By standing, I’m telling my brain that I have shit to do and I can’t rest until it’s done. Everything matters just a little more, and instead of opening a tab to laze around on Facebook, I actually work faster. Not in a sloppy way, but in a “I’m totally absorbed in what I’m doing” way. I get in the zone quicker, and stay in it longer. I shun distractions and stay productive because I know that getting work done means I can rest sooner. With a standing desk, my own inherent laziness makes me more productive.

Standing Puts an End to Lazy Starts to the Day

That urgency I feel when I work at a standing desk also gets rid of slow, lazy starts to my workday. Before I started using a standing desk, I would sit down at my computer in the morning, convince myself I had started “working,” and waste time easing into the real meat of my day. I was like a machine that was slowly starting to warm up. The gears would turn, the belts would spin, and after an hour or so the machine would finally start running at full power. Some people might like that kind of slow, luxurious start to the day, but for me, it was a waste of time and energy.

Standing forced me to start working right out of the gate. That morning, “well I should probably get something done” grogginess dissipates faster, and I can’t get too comfortable because if I do, well, I’ll fall down. This revelation was a game-changer for me. Now, I turn on my computer and dive right in because my body is telling me it’s time to work, not time to read Kotaku. I still take regular breaks throughout the day to give both my mind and body a rest, but I have more control over when those happen now. My mornings jump start into productivity and my breaks only come when I actually need them.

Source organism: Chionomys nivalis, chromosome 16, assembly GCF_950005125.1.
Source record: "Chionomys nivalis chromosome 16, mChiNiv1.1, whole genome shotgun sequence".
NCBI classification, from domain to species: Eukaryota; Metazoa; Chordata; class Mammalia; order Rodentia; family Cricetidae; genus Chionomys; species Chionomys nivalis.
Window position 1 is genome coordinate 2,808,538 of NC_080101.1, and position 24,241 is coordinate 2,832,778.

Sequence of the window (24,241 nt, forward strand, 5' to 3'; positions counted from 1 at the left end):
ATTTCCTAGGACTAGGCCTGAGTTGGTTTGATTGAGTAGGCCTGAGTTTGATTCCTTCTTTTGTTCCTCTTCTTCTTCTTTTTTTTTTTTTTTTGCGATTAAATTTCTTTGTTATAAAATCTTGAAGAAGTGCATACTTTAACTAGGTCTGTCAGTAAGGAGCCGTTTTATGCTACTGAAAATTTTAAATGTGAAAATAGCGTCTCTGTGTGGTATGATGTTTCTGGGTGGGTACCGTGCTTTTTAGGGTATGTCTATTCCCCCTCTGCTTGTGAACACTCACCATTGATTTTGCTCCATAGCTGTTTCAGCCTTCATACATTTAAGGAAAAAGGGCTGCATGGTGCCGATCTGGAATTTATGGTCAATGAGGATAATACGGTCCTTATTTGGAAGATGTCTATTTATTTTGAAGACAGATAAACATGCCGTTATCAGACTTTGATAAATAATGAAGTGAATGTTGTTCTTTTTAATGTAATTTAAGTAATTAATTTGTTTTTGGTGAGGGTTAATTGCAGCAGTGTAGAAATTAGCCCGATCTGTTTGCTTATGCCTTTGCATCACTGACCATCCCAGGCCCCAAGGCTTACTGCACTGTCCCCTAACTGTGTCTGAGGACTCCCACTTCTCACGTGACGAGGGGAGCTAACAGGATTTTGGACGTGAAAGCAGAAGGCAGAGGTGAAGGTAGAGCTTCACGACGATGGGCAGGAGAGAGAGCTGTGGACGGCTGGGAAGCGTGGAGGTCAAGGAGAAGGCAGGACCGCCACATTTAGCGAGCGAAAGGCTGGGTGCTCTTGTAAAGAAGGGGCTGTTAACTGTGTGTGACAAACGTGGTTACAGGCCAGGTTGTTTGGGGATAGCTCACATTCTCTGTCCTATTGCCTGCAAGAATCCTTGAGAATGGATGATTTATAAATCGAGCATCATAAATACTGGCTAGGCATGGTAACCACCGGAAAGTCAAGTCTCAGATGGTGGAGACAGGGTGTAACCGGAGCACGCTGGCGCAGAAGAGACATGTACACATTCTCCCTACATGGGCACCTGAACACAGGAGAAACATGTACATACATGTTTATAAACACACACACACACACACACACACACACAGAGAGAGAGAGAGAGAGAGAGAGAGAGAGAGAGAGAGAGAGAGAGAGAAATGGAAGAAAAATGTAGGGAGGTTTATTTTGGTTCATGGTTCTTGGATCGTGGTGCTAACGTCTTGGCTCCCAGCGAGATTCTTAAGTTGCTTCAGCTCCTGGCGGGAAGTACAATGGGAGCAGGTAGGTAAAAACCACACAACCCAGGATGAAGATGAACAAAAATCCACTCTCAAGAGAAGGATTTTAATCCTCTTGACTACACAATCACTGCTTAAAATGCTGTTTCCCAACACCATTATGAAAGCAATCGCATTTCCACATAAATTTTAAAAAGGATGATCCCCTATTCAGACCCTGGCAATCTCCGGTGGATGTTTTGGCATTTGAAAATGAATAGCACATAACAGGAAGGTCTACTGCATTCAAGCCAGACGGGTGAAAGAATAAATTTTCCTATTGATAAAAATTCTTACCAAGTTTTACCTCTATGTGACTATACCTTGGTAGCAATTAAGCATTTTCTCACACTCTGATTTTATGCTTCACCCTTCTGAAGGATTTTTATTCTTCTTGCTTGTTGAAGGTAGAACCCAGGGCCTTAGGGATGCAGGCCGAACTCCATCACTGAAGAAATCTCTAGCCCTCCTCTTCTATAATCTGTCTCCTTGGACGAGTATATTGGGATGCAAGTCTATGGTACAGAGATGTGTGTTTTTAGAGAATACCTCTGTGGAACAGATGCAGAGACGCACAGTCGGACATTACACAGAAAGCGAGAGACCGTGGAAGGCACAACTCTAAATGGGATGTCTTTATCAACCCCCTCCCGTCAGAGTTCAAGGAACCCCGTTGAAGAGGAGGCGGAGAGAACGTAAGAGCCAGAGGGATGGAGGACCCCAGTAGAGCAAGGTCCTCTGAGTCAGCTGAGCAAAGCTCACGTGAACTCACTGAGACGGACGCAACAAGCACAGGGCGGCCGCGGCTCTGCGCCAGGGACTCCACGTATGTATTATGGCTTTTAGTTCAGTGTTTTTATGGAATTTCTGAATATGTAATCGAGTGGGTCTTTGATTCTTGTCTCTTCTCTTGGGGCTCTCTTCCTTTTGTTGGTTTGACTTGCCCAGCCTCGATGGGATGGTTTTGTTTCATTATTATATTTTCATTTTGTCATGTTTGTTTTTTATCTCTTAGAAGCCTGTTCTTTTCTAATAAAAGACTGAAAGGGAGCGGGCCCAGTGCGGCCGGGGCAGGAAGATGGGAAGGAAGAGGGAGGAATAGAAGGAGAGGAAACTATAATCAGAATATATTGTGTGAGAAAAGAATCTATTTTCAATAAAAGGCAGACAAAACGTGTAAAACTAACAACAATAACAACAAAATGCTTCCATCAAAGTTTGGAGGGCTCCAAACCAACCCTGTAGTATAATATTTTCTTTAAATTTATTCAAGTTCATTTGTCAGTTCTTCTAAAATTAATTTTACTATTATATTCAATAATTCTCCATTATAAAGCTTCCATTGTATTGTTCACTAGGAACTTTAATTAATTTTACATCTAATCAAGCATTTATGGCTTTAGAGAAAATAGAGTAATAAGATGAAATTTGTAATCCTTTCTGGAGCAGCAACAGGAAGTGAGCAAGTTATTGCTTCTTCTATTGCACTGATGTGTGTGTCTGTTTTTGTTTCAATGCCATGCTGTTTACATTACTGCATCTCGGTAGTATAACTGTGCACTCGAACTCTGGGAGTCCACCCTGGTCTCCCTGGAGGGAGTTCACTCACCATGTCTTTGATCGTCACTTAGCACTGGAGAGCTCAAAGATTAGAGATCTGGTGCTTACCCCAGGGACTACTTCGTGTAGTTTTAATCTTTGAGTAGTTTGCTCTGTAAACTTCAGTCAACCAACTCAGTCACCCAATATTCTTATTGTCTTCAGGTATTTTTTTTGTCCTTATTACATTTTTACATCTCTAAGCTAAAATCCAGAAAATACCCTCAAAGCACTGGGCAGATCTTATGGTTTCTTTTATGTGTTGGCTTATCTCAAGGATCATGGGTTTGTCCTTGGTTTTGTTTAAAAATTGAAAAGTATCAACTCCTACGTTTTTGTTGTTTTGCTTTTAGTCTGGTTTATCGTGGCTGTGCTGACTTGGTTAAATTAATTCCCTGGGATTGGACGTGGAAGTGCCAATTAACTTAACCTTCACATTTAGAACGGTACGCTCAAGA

Standing Means No More Post-Lunch Food Comas

Food comas are awesome (I indulge in that lazy, full feeling as often as I can), but not when I’m trying to be productive. The sleepy fog that comes from eating too much or totally binging on carbs for lunch can completely waste your afternoon. Standing desks fight that off, and for me, help me get back into the groove faster after eating.

Every day, I get as much work done in the morning as I can, then eat a meal that’s a combination of late breakfast and early lunch (I refuse to say I eat brunch every day). I used to sit at my desk, eat, and maybe watch Netflix to take a break, but a few bites later and I’d be full, sleepy, and in no condition to get back into the swing of things. Once I started standing, I actually get away from my desk to eat and take a well-earned rest sitting at my dining room table. When it’s time to get back to work, standing gets me back into “work mode.” I stay alert, and the food I ate feels more like fuel and not weight that’s bogging me down.